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Phyllis Schlafly
by: Phyllis Schlafly

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California Heads for Real Campaign Finance Reform

February 25, 1998

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Trend-setting California is about to show us real campaign finance reform. On June 2, Californians will vote on the Campaign Reform Initiative (CRI), also called the Paycheck Protection Plan, which, if passed, will prohibit monies from being automatically taken out of workers' paychecks for political purposes without their written consent.

You mean such shenanigans are actually going on? Yes. Unions currently use the dues and other funds withheld from the paychecks of their members for political campaigns decided by the union officials, not by the employees from whom the money is involuntarily (some say surreptitiously) taken.

Millions of dollars earned by union members are thus spent on partisan politics. These funds are spent about 95 percent on Democratic Party candidates and initiatives, even though surveys show that at least a third of union members vote Republican.

Union officials are completely free to pursue their own politics and thumb their noses at their members. California unions spent $12 to $15 million on political candidates and causes in 1996, and they are planning to spend $20 to $30 million to defeat the CRI.

In one of the more egregious examples, the Teamsters gave $195,000 to the 1996 campaign to legalize medical marijuana in California. In 1993, the California Teachers Association spent $12 million of members' dues to defeat Proposition 174, the school-choice initiative.

Most Americans haven't protested this outrage because they don't know about it. Most union members don't protest because it isn't career-smart to bite their boss's hand.

Unions collect billions (not just millions) of dollars every year in mandatory dues and fees from their members. Employers facilitate this whopping windfall by doing all the clerical work necessary to deduct these "contributions" from individual employees before they ever get their hands on their own earnings.

CRI would prohibit employers from making automatic deductions (called a checkoff) from any employee's pay for political contributions or expenditures without annual, written authorization. As one of the Orange County authors described it, CRI is based on the simple premise that, "If you want to take someone else's money to fund your political campaign, you're going to have to get their permission first."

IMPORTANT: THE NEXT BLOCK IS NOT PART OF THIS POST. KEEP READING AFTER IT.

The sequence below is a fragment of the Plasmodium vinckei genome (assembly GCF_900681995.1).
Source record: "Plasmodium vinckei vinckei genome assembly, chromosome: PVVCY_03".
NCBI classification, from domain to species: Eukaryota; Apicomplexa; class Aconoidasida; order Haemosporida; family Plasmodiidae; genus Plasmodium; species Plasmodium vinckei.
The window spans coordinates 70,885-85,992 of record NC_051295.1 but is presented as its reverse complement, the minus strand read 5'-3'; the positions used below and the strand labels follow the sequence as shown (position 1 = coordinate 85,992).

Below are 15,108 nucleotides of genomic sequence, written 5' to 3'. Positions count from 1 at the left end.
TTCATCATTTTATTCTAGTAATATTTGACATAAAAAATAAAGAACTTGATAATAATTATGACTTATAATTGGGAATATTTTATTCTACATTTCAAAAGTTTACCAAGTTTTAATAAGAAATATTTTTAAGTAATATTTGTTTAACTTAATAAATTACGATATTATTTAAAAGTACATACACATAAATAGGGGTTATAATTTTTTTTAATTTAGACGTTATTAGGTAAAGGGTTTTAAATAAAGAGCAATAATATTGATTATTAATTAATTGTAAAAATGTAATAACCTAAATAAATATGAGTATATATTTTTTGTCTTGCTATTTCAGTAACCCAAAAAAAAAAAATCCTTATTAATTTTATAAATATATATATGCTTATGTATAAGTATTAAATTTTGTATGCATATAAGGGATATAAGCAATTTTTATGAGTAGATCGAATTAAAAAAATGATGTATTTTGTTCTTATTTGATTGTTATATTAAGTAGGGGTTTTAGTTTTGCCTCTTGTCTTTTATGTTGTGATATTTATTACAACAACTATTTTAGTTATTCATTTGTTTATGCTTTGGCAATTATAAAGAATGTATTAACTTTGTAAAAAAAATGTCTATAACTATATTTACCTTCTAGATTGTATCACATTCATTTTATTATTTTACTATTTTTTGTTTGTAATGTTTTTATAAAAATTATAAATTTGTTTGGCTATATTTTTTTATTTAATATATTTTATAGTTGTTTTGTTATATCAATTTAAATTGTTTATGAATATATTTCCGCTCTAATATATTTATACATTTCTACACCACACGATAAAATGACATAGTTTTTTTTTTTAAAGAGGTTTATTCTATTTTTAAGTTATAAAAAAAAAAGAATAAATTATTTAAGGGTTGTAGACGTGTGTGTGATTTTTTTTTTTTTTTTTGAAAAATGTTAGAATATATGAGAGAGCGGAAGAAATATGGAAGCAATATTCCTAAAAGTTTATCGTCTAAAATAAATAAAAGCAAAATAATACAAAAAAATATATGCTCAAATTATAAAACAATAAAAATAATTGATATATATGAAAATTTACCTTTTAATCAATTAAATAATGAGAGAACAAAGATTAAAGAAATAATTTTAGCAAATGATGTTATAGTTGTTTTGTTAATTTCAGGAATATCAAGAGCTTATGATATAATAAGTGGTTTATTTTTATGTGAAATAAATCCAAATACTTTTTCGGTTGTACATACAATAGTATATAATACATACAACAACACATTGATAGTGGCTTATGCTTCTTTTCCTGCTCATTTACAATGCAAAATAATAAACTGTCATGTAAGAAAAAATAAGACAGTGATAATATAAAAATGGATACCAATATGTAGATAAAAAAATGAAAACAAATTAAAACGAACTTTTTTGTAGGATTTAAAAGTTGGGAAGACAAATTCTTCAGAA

In addition to the checkoff for transfers to political funds, CRI prohibits unions from using any portion of a member's dues for political purposes without each member's annual, written authorization. The designated form for the "Authorization for Political Use of Fees" must contain the disclaimer that the employee is "not obligated to sign" and that it is "completely voluntary" and cannot "affect your employment."

CRI is modeled after a similar initiative that was passed by Washington state in 1992 with a 72 percent majority. The teachers unions are so powerful at the 50 state capitols that only one state legislature, Michigan's, has been able to pass a state law to accomplish this goal.

Public opinion surveys show overwhelming support for giving union members the choice of whether or not to fund their union's political activities. The Washington Post/ABC News poll reported 82 percent support, CNN/USA Today/Gallup poll reported 72 percent support, and the California Field poll reported 66 percent of Democrats and 70 percent of union members in favor.

In the 1996 election, the national union spent $35 million of their members' money on TV advertising to smear Republican candidates. However, that was only the tip of the iceberg.

Rutgers University Economics Professor Leo Troy told the House Oversight Committee that he estimates that the total of unregulated in-kind political expenditures by the unions in 1996 was actually $300 to $500 million. This vast sum came out of the pot of $8 billion that the unions collect in dues each year (an average of $500 from each of 16 million members).

In 1988 in Communications Workers v. Beck, the Supreme Court held that union members have the right to object to union officials collecting and spending union dues for political purposes or for reasons unrelated to collective bargaining. It wasn't until 1992 that President George Bush issued an executive order requiring government contractors to post notices informing their employees of this right, and one of Bill Clinton's first acts as President was to repeal Bush's order.

The Beck right is effectively unenforceable. Surveys show that 78 percent of union members do not know that they have the right to get a refund for the portion of their mandatory dues spent on political activity.

The chairman of the CRI campaign is Indiana businessman J. Patrick Rooney, who is widely known as the father of Medical Savings Accounts and one of the leaders of the school choice movement. He may also become known as the Father of Paycheck Protection.

Thomas Jefferson warned us, "To compel a man to furnish contributions of money for the propagation of opinions which he disbelieves is sinful and tyrannical." Right on, Mr. Jefferson!


 
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